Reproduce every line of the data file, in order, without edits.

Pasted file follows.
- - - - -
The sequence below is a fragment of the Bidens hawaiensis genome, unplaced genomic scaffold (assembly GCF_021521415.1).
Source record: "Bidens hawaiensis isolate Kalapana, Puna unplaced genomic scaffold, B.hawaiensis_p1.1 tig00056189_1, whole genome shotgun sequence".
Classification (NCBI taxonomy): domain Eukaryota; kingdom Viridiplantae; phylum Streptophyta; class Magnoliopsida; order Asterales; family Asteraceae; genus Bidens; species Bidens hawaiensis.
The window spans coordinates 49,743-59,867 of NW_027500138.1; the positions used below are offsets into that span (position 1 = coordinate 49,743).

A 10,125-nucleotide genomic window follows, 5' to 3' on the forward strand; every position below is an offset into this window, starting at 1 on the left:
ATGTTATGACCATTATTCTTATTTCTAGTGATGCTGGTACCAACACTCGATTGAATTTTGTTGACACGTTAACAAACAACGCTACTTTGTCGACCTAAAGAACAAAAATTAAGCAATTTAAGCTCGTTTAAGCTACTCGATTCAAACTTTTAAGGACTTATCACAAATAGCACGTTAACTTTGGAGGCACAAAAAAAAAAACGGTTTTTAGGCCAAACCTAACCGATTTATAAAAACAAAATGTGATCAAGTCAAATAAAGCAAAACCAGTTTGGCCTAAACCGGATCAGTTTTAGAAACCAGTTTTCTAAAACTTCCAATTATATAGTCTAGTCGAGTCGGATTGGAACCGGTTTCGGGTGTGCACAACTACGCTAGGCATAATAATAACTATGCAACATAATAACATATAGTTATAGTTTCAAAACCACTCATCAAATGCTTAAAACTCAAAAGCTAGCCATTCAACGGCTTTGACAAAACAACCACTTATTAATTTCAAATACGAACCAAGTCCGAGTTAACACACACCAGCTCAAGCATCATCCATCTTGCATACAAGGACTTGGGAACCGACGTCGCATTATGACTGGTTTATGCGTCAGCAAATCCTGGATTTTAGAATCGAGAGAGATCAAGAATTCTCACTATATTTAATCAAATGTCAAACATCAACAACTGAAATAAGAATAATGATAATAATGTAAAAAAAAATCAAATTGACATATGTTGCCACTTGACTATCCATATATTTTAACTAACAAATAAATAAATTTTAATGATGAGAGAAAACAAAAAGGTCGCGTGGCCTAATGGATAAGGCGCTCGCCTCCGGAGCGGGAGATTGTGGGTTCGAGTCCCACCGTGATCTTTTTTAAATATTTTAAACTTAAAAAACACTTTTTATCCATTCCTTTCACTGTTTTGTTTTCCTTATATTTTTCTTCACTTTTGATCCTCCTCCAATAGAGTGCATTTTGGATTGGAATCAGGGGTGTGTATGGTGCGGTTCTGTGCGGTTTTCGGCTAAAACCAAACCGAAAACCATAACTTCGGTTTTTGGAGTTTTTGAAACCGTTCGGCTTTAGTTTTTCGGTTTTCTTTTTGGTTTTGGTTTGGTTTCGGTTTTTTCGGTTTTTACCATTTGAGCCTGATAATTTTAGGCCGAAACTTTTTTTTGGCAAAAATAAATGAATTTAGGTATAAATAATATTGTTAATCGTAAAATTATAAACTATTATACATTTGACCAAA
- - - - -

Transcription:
The sequence below is a fragment of the Bidens hawaiensis genome, unplaced genomic scaffold (assembly GCF_021521415.1).
Source record: "Bidens hawaiensis isolate Kalapana, Puna unplaced genomic scaffold, B.hawaiensis_p1.1 tig00056189_1, whole genome shotgun sequence".
Classification (NCBI taxonomy): domain Eukaryota; kingdom Viridiplantae; phylum Streptophyta; class Magnoliopsida; order Asterales; family Asteraceae; genus Bidens; species Bidens hawaiensis.
The window spans coordinates 49,743-59,867 of NW_027500138.1; the positions used below are offsets into that span (position 1 = coordinate 49,743).

A 10,125-nucleotide genomic window follows, 5' to 3' on the forward strand; every position below is an offset into this window, starting at 1 on the left:
ATGTTATGACCATTATTCTTATTTCTAGTGATGCTGGTACCAACACTCGATTGAATTTTGTTGACACGTTAACAAACAACGCTACTTTGTCGACCTAAAGAACAAAAATTAAGCAATTTAAGCTCGTTTAAGCTACTCGATTCAAACTTTTAAGGACTTATCACAAATAGCACGTTAACTTTGGAGGCACAAAAAAAAAAACGGTTTTTAGGCCAAACCTAACCGATTTATAAAAACAAAATGTGATCAAGTCAAATAAAGCAAAACCAGTTTGGCCTAAACCGGATCAGTTTTAGAAACCAGTTTTCTAAAACTTCCAATTATATAGTCTAGTCGAGTCGGATTGGAACCGGTTTCGGGTGTGCACAACTACGCTAGGCATAATAATAACTATGCAACATAATAACATATAGTTATAGTTTCAAAACCACTCATCAAATGCTTAAAACTCAAAAGCTAGCCATTCAACGGCTTTGACAAAACAACCACTTATTAATTTCAAATACGAACCAAGTCCGAGTTAACACACACCAGCTCAAGCATCATCCATCTTGCATACAAGGACTTGGGAACCGACGTCGCATTATGACTGGTTTATGCGTCAGCAAATCCTGGATTTTAGAATCGAGAGAGATCAAGAATTCTCACTATATTTAATCAAATGTCAAACATCAACAACTGAAATAAGAATAATGATAATAATGTAAAAAAAAATCAAATTGACATATGTTGCCACTTGACTATCCATATATTTTAACTAACAAATAAATAAATTTTAATGATGAGAGAAAACAAAAAGGTCGCGTGGCCTAATGGATAAGGCGCTCGCCTCCGGAGCGGGAGATTGTGGGTTCGAGTCCCACCGTGATCTTTTTTAAATATTTTAAACTTAAAAAACACTTTTTATCCATTCCTTTCACTGTTTTGTTTTCCTTATATTTTTCTTCACTTTTGATCCTCCTCCAATAGAGTGCATTTTGGATTGGAATCAGGGGTGTGTATGGTGCGGTTCTGTGCGGTTTTCGGCTAAAACCAAACCGAAAACCATAACTTCGGTTTTTGGAGTTTTTGAAACCGTTCGGCTTTAGTTTTTCGGTTTTCTTTTTGGTTTTGGTTTGGTTTCGGTTTTTTCGGTTTTTACCATTTGAGCCTGATAATTTTAGGCCGAAACTTTTTTTTGGCAAAAATAAATGAATTTAGGTATAAATAATATTGTTAATCGTAAAATTATAAACTATTATACATTTGACCAAA